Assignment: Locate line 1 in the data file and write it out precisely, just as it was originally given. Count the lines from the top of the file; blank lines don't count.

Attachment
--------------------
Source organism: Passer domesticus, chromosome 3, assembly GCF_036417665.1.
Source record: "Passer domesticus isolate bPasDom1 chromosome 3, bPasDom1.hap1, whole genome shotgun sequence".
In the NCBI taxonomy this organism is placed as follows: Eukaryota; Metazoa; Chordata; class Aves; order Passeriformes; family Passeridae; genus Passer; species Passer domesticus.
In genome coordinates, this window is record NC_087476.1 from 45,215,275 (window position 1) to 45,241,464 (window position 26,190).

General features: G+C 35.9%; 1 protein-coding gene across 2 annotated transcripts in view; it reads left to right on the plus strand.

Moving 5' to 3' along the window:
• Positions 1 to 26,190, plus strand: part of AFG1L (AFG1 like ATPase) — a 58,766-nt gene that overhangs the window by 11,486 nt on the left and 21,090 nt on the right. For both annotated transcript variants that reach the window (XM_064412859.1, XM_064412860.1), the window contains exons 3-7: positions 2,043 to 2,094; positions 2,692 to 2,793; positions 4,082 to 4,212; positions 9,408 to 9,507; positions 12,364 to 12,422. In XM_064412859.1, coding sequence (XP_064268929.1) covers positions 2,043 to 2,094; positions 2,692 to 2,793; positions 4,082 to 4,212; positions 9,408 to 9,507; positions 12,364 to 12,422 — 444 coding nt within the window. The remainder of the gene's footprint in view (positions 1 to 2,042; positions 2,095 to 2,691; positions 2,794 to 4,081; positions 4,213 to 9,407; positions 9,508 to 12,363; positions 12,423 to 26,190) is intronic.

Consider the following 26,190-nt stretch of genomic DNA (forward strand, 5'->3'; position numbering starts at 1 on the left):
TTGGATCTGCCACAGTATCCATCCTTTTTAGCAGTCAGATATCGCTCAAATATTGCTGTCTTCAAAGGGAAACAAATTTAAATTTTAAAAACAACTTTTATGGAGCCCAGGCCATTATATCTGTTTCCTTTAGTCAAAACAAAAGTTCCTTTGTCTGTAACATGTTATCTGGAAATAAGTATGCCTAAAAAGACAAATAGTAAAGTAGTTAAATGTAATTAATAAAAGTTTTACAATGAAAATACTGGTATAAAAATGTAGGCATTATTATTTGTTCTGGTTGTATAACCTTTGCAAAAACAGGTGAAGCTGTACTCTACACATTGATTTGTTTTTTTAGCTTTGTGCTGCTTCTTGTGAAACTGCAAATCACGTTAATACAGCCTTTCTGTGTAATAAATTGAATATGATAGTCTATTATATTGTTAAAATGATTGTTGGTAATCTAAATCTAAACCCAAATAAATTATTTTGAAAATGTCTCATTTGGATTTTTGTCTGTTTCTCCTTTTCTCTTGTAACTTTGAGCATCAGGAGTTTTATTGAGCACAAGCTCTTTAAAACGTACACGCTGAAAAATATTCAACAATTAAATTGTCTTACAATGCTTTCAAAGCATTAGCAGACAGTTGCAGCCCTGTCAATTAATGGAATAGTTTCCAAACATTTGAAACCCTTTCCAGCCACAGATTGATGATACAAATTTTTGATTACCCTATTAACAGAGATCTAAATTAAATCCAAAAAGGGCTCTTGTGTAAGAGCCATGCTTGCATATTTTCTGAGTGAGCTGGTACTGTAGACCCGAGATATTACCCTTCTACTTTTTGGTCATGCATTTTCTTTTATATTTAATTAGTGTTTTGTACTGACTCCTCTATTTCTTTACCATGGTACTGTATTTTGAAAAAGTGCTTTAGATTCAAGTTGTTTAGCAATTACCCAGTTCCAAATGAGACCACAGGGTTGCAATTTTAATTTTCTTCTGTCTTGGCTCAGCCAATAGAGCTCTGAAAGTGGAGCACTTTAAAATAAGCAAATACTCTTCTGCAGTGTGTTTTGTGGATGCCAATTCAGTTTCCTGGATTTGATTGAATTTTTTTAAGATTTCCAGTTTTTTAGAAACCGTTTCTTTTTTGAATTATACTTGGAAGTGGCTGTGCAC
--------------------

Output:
Source organism: Passer domesticus, chromosome 3, assembly GCF_036417665.1.